Perhaps this is an overall direction that the comics audience is going in, and the organizers of NYCC have realized this too. Maybe it’s something that other conventions all over the world could learn from.
Speaking with attendees and panelists at some of these panels, plus the handy updates from the NYCC app and my experiences on my panel organised by New York Times’ TimesOUT and Jamie Fay and featuring Jude Biersdorfer, David Yost, Dan Avery, Chun Rosenkranz, Graham Nolan and myself, these types of panels were almost all filled, containing enthusiastic and excited audiences, and even some elements of controversy.
Diversity, it seems, is going nowhere but up.
Joe Glass is a Bleeding Cool contributor and also a comics creator. He’s the creator and writer of LGBTQ comic series, The Pride, which can be purchased at The Pride Online Store, and also on ComiXology. He is also a co-writer on Welsh horror comedy series, Stiffs, which is on ComiXology and the Stiffs Store.
New York Comic Con has been done for over a day, but we still have a whole lot of cosplay coming through from our boots on the ground.
Here is a massive batch for you to take a look at too. There is some really, really, stellar work work here.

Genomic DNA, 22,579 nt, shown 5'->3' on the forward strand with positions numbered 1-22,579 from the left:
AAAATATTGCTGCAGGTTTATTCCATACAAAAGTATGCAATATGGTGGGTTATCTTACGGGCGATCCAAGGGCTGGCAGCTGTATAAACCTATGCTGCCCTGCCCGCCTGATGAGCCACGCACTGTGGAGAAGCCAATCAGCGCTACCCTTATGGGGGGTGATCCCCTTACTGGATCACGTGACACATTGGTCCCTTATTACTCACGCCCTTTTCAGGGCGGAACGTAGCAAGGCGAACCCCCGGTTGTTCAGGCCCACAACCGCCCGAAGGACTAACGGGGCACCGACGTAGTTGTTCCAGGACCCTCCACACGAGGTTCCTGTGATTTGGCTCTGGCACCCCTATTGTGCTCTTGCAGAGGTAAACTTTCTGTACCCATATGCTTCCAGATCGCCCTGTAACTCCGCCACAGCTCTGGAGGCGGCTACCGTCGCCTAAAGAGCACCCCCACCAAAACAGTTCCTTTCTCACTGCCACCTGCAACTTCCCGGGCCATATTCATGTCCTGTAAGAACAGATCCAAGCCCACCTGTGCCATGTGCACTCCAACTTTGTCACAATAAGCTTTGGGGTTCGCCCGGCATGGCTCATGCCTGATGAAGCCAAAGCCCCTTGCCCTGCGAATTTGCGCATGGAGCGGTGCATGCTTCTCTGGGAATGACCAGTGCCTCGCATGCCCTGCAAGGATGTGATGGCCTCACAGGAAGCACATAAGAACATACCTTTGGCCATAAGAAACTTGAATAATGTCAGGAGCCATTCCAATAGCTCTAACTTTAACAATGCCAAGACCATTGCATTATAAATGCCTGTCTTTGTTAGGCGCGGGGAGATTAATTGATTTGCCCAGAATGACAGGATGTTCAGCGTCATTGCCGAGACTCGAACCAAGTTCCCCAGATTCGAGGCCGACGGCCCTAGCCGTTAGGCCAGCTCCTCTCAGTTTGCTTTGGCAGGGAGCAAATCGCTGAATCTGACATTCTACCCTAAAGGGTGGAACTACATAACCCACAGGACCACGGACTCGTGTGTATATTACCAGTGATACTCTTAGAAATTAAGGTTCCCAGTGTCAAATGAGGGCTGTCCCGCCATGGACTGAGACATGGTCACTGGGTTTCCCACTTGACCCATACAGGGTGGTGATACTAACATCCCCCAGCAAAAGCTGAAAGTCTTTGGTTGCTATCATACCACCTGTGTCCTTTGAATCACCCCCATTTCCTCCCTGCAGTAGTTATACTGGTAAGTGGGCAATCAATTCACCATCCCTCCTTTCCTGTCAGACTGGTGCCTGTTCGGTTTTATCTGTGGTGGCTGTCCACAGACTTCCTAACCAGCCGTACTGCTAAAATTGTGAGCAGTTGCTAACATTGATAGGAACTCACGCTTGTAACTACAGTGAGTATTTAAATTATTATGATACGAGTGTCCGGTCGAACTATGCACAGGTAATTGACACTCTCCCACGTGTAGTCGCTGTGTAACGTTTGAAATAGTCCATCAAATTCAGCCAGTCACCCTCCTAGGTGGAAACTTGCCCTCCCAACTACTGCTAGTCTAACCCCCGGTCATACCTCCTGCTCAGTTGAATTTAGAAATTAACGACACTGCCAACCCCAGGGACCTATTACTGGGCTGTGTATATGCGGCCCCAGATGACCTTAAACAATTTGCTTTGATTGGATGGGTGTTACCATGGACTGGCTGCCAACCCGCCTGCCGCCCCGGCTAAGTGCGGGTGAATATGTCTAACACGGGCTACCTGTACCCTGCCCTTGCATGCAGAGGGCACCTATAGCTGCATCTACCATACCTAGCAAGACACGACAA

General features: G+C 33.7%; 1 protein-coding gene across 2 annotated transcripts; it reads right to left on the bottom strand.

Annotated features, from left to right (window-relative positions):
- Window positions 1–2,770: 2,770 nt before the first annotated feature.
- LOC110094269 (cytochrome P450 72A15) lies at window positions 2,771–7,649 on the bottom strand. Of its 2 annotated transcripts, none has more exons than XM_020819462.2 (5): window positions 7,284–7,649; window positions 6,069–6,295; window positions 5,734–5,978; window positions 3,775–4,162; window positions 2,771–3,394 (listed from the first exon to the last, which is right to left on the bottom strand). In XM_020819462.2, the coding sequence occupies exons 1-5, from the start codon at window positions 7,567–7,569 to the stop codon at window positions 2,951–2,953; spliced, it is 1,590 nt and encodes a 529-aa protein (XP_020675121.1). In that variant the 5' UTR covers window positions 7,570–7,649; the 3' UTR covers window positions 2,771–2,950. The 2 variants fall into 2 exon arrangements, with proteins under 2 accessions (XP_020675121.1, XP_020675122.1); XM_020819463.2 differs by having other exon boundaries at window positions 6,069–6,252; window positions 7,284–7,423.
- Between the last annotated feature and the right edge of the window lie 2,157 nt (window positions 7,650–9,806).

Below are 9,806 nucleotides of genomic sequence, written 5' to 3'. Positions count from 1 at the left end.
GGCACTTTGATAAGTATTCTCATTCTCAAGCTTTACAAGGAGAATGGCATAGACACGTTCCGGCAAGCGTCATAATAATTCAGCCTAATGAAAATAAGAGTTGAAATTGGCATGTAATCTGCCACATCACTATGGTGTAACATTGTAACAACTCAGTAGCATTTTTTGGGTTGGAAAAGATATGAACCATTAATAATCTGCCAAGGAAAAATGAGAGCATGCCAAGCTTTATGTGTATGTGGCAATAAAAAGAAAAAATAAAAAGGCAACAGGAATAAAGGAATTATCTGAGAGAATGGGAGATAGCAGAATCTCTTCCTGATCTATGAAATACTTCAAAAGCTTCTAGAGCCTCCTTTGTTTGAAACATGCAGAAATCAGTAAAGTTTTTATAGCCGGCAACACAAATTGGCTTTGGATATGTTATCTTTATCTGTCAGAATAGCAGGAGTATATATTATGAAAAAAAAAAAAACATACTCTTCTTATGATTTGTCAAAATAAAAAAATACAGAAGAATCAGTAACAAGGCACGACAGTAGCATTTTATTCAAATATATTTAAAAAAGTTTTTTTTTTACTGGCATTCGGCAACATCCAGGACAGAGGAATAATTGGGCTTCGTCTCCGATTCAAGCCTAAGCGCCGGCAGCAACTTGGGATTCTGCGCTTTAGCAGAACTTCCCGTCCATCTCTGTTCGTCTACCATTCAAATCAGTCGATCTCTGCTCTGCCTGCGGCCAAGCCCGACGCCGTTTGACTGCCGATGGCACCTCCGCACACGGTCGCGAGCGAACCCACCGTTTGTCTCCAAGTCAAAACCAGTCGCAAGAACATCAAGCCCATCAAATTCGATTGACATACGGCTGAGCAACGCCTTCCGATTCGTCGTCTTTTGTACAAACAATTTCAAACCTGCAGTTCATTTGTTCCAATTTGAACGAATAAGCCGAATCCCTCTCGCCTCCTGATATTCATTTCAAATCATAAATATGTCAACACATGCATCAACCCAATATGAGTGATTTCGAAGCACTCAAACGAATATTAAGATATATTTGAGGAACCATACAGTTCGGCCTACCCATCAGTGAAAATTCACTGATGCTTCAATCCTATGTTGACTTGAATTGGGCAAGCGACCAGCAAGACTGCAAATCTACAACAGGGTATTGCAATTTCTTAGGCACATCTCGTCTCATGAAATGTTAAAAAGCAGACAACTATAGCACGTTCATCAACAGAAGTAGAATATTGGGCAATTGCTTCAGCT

These come couresy of Dimitrios Haritos, Jemal Flores, with a boatload from Adam Wolfe and Endymion Mageto
And that is all she wrote. NYCC has closed its doors now, for this year, another year of a pop culture celebration is now over.
However, we still have some cosplay for you to take a look at here. Here are 104 photos from today at the show, and showing off some amazing work of the con goers.
These come courtesy of Richard Epstein, Paul Gullas, Amanda Gurall and Hugh Sheridan.
The last day of NYCC is in full swing now, but there is still a whole bunch of Cosplay going on.
We have 104 more images for you to take a look at, with some amazing costume work on display by attendees.
This images come courtesy of Octavio Karbank, Alejandra Bodden and a huge stack from Christine Stephan
As we roll into the last day of NYCC, it means there is only one more for cosplayers to show off their incredible creations.
Don’t fret though. We have you covered. Here is a huge seleaction of photos to get your eyes around.
These come courtesy of Danielle Mick, Ocatvio Karbank and a whole host from Jason Borelli.